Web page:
Confession: I’ve wanted to go to NCTE’s annual convention for years, but I never had the money to go. As a teacher, who has an extra couple hundred dollars to spend on airfare, hotel and convention registration? Not I.
However, this year I was presenting at the National Writing Project’s Annual meeting (the last one for awhile, sadly), so my only out-of-pocket expense was registration for NCTE. So, I bit the bullet and registered. And it was the best decision ever.
If you’re not a member of NCTE (National Council of Teachers of English), then become one. Next year’s convention is in Houston, so go ahead and prepare for that (save money, ask your school if they’d be willing to fund some or all of your trip, write a proposal to present, etc.)
Now, you’re probably thinking NCTE is just like other boring conventions. If so, you’re 100% wrong. Even though I could only attend one day of the convention this year, I learned a TON, some of which is summarized below, but most of which I’m still processing:
- So. Many. Sessions. There are a variety of sessions for every level (elementary, middle, high school, college, etc.) The problem comes with choosing just one to attend for each time frame. When you check-in, you get a HUGE book that lists all the sessions. I chose several for each time frame and I’m glad I did. For instance, five minutes into the first session I attended, I realized it wasn’t what I thought it would be. So I left and went to another session, which was more useful to me. Some sessions will be better than others, but I think the more you get to know the presenters, the better you are at choosing sessions. Session highlights for me included:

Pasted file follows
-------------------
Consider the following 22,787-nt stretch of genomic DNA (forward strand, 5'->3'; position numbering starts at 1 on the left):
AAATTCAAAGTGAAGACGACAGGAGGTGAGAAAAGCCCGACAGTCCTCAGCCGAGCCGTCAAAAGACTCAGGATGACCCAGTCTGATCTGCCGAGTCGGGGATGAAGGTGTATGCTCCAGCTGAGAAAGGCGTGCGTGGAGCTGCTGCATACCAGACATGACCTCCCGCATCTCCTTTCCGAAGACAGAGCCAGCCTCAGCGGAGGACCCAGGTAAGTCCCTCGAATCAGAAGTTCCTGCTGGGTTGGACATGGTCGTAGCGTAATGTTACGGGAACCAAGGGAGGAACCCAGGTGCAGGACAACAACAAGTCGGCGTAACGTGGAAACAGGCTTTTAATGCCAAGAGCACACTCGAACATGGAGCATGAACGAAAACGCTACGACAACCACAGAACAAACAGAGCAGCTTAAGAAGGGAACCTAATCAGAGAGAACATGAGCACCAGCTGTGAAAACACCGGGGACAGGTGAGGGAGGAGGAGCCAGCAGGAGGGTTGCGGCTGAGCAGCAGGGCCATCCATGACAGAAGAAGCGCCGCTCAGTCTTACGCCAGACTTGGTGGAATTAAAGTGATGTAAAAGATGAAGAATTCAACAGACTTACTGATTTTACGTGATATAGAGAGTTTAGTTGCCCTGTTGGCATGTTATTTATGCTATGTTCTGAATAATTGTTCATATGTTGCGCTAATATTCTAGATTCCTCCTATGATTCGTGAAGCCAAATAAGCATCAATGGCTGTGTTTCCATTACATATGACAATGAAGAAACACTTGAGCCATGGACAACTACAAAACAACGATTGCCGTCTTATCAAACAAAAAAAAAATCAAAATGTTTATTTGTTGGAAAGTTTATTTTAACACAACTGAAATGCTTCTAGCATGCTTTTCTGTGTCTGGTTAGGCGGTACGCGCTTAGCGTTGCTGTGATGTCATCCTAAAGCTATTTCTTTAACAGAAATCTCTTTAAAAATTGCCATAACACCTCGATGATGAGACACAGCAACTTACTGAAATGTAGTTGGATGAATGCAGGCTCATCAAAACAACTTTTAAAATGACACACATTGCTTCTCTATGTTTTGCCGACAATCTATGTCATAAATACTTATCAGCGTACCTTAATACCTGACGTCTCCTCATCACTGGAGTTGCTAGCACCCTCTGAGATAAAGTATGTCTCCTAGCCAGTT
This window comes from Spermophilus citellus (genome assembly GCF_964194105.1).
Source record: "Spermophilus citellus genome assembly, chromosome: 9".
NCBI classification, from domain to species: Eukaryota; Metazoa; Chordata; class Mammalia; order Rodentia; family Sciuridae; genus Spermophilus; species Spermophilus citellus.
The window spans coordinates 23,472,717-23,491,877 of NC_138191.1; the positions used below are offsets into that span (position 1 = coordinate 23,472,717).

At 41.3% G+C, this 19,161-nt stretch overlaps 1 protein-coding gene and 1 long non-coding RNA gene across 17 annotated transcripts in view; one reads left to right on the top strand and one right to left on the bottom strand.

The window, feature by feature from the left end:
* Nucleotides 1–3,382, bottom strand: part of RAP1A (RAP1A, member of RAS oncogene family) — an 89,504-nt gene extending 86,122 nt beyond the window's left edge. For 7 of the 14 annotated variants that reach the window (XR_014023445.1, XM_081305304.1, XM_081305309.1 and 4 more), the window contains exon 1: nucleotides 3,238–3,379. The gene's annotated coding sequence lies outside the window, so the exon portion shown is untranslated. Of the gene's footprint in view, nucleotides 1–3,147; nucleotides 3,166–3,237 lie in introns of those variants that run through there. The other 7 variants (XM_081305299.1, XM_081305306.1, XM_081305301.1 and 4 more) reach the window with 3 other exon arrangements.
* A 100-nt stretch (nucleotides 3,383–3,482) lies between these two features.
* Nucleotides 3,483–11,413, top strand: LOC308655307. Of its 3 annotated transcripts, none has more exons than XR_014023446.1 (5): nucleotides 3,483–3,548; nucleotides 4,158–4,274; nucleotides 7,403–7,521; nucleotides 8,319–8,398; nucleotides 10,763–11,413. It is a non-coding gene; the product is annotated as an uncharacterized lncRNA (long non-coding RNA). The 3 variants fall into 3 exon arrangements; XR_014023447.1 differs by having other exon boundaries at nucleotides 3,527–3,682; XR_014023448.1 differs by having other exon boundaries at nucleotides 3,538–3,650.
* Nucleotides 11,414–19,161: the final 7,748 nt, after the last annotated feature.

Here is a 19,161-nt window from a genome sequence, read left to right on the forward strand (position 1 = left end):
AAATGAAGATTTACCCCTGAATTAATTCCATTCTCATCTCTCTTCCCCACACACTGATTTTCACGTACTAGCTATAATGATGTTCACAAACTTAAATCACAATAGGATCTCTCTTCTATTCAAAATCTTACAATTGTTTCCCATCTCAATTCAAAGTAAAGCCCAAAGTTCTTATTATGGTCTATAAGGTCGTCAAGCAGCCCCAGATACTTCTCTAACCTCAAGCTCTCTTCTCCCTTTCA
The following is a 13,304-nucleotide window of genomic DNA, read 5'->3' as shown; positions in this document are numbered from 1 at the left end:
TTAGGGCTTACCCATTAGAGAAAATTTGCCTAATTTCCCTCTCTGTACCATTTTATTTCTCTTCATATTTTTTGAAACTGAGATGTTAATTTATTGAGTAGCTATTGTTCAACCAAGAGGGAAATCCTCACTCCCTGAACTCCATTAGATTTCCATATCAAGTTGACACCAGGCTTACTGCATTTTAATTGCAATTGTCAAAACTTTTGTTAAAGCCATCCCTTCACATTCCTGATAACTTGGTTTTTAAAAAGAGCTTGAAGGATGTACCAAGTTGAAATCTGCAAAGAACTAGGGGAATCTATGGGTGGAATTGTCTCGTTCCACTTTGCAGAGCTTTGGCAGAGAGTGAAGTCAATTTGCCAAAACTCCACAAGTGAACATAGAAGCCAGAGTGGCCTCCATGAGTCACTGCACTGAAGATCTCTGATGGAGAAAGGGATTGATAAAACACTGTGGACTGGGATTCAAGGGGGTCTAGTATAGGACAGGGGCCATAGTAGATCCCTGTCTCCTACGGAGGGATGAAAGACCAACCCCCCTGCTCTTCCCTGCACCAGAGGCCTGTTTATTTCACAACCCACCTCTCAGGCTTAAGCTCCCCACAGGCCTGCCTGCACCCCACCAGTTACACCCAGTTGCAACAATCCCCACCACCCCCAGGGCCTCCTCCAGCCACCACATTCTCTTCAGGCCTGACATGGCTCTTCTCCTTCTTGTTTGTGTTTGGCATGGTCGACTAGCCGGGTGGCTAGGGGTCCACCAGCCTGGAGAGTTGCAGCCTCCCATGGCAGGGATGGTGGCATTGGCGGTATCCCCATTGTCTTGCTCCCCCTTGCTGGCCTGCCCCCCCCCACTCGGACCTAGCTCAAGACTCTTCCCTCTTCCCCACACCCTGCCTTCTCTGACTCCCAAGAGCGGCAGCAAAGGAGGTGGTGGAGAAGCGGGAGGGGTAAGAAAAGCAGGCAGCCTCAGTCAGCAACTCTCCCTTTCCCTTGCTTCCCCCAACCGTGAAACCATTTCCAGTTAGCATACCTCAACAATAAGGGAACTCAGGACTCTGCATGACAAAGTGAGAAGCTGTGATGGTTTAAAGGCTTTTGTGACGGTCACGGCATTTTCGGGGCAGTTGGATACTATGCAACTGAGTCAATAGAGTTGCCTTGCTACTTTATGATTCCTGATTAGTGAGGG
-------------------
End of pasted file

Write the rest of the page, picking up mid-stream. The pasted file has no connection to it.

- Hearing Nanci Atwell, Penny Kittle and Kelly Gallagher speak about reading and writing workshops.
- Sharon Draper’s energy and passion for reading spread like wildfire in one of her sessions.
- Witnessing Nic Stone, author of Dear Martin, converse with 8th graders from rural Illinois on an inquiry project about her book.
- Meeting Linda Christensen, and having a legit conversation with her as she signed my books. (I’ve loved and used her ideas since 2006)
- Meeting all the people. The opportunity for networking at NCTE is ridiculous. A word of advice: Get business cards made and pass them out! Not only did I meet some fabulous people in person, but I gained at least 20 new Twitter “friends.” While waiting in line for the Exhibit Hall, I chatted with a nice woman who gave me some very useful tips for next year’s convention. Don’t be afraid to make new friends and learn new things!
- The Exhibit Hall. FREE BOOKS!!!!! People weren’t lying about this. Bring an extra suitcase for books, or you’ll end up like I did, outside the airport security check trying to consolidate all of my bags and sitting on my suitcase willing it to close. Not only can you snag many, many free books, but there are author signings galore, so plan ahead once you get your program.
Overall, NCTE exceeded my expectations and I can’t wait until next year’s convention. Who wants to head to Houston with me?!